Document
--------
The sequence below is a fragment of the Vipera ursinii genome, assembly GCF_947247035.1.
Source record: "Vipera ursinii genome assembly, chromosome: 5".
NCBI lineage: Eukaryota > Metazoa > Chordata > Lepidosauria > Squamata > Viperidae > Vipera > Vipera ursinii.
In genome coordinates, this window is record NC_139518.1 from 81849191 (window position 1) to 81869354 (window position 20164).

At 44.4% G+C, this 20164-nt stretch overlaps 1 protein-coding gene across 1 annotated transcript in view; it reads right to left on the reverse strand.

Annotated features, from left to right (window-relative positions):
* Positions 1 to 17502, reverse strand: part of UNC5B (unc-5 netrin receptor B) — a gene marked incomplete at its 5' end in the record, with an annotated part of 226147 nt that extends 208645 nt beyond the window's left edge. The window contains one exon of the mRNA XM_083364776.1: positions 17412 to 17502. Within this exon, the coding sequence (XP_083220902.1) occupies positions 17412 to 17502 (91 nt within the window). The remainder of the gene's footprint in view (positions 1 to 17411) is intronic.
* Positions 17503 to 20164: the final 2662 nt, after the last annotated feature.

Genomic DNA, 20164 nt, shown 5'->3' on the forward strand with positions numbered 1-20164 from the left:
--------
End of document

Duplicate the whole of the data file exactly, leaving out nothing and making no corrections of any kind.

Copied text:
The sequence below is a fragment of the Vipera ursinii genome, assembly GCF_947247035.1.
Source record: "Vipera ursinii genome assembly, chromosome: 5".
NCBI lineage: Eukaryota > Metazoa > Chordata > Lepidosauria > Squamata > Viperidae > Vipera > Vipera ursinii.
In genome coordinates, this window is record NC_139518.1 from 81849191 (window position 1) to 81869354 (window position 20164).

At 44.4% G+C, this 20164-nt stretch overlaps 1 protein-coding gene across 1 annotated transcript in view; it reads right to left on the reverse strand.

Annotated features, from left to right (window-relative positions):
* Positions 1 to 17502, reverse strand: part of UNC5B (unc-5 netrin receptor B) — a gene marked incomplete at its 5' end in the record, with an annotated part of 226147 nt that extends 208645 nt beyond the window's left edge. The window contains one exon of the mRNA XM_083364776.1: positions 17412 to 17502. Within this exon, the coding sequence (XP_083220902.1) occupies positions 17412 to 17502 (91 nt within the window). The remainder of the gene's footprint in view (positions 1 to 17411) is intronic.
* Positions 17503 to 20164: the final 2662 nt, after the last annotated feature.

Genomic DNA, 20164 nt, shown 5'->3' on the forward strand with positions numbered 1-20164 from the left: